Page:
Yesterday’s trade wasn’t the only bit of housekeeping for the Senators. The organization also announced that it had returned Thomas Chabot to the QMJHL Saint John Sea Dogs.
After a strong performance in training camp and preseason, Chabot only wound up playing seven minutes and nine seconds for the Senators in the lone regular season game that he got into.
He wasn’t provided much of an opportunity to assert himself or prove that he belonged, but his situation was compounded by the fact that the coaching staff played up the performance of the defencemen ahead of Chabot on the draft chart.
Although it’s disingenuous to suggest that the second pairing of Dion Phaneuf and Cody Ceci have played well when the two have been a tire fire, the reality of Ottawa’s situation is that neither of these players is going to come out of the lineup for Chabot.
So what that does is create a situation in which the Senators have to dress 11 forwards and seven defencemen or Mark Borowiecki or Chris Wideman have to come out to make room for Chabot.
Fortunately for those third pairing guys, they’ve played well this season.
Admittedly, it’s a small sample size, but per Corsica.Hockey, Wideman and Borowiecki have the first and second highest Corsi percentages on the team and when they’ve been on the ice at five-on-five together, the Senators have outscored, outshot and outchanced the opposition.
The risk is that the Senators’ handling of Chabot, coupled with their investment in the third pairing’s play is that should Borowiecki’s underlying metrics begin falling in line with his historical norms, the Senators may have put themselves in a situation in which they demoted the superior player — relative to Borowiecki or the alternatives in Binghamton — during a season in which they’re trying to win now and now can no longer recall the player until there’s an injury emergency or Chabot’s junior season is over.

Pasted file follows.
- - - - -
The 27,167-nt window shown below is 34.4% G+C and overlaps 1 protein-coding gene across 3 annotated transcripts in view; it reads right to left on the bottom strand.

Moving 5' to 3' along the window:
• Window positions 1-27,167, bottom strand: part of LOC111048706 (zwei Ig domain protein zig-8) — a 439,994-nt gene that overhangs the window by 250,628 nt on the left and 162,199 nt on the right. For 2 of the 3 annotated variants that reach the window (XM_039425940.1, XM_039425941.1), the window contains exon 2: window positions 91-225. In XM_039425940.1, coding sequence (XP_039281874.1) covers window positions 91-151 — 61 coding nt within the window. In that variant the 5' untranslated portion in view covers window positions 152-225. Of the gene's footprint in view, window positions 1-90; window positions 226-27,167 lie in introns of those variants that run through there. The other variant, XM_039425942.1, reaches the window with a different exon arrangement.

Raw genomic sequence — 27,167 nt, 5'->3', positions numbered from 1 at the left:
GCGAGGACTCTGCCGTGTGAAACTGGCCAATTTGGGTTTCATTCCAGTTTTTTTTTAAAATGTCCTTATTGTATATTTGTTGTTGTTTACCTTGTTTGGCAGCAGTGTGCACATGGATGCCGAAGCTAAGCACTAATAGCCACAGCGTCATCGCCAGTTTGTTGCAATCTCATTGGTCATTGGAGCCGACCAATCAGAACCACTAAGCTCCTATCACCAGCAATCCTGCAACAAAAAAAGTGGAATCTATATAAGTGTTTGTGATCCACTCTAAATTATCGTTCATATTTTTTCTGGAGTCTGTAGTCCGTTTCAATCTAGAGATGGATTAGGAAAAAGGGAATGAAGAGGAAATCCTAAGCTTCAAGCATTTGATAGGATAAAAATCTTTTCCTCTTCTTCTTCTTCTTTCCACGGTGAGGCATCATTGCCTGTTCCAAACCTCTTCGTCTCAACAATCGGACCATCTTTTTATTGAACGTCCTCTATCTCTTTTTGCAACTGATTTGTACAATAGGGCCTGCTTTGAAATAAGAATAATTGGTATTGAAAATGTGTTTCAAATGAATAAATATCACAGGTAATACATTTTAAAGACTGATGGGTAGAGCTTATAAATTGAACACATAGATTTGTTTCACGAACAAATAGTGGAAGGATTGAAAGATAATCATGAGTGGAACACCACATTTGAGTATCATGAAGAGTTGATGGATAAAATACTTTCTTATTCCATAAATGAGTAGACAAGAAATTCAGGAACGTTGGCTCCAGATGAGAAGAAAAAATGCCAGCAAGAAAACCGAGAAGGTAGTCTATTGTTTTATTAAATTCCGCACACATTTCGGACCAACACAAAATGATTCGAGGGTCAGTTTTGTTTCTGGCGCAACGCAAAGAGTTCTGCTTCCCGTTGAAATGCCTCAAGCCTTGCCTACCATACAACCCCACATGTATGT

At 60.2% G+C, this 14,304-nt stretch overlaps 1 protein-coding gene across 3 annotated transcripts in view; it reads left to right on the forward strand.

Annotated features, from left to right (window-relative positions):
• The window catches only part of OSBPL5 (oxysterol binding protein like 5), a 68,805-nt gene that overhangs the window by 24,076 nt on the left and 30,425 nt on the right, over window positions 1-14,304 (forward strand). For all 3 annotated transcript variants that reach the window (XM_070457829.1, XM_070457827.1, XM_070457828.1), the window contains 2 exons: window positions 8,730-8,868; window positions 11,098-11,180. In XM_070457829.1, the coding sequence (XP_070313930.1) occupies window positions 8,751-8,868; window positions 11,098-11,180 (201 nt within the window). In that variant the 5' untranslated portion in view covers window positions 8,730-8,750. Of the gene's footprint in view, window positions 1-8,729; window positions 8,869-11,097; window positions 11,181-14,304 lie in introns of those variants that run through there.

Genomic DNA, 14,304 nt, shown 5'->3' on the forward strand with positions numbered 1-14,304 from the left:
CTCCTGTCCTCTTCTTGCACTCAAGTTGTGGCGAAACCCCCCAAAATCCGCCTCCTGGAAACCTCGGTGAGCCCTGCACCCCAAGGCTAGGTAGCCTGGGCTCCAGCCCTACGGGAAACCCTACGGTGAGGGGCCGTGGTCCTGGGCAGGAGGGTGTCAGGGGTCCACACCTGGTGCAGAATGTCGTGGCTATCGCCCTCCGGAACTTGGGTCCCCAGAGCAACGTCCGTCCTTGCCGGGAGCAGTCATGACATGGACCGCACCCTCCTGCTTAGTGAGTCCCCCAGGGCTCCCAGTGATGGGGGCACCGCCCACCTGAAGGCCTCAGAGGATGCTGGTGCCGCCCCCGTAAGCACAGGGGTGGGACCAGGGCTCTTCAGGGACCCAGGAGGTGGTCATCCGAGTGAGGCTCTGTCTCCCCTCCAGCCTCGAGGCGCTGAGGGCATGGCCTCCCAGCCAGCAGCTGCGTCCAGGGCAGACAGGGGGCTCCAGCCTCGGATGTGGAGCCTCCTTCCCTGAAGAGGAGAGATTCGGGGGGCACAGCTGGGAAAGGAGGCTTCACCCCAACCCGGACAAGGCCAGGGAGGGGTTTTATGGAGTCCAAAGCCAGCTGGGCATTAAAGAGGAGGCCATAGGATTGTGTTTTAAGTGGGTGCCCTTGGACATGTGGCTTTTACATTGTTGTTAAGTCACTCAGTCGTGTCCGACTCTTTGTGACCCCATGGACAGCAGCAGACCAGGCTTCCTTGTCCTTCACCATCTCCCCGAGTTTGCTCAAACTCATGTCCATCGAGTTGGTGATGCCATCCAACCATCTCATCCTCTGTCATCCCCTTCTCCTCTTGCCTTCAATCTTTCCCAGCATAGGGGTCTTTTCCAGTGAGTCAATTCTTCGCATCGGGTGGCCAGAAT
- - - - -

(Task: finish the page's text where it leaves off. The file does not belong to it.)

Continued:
As much hope as I want to place in Guy Boucher to get the most out of his players, it’s hard not to wonder whether this is a decision the Senators could ultimately regret if Borowiecki regresses to his career norms.
I mean, there are obvious tangible benefits to Chabot returning to junior — he can dominate that level, he will opportunity to play at the World Juniors, the Senators won’t be rushing his development, blah blah blah — but, it’s hard not to dream on the possibility that Chabot would be an upgrade when the team is trying to win games down the stretch.
Other News and Notes:
- According to a Bruce Garrioch report, the Senators could be closer to reaching an agreement with the NCC in regards to their LeBreton Flats proposal. “The RendezVous LeBreton group — led by Senators’ owner Eugene Melnyk — submitted responses to questions on portions of their bid before a deadline that was set for Monday.”
- Mark Stone (neck) and Chris Wideman (upper-body injury) were scratched for tonight’s game versus the Hurricanes.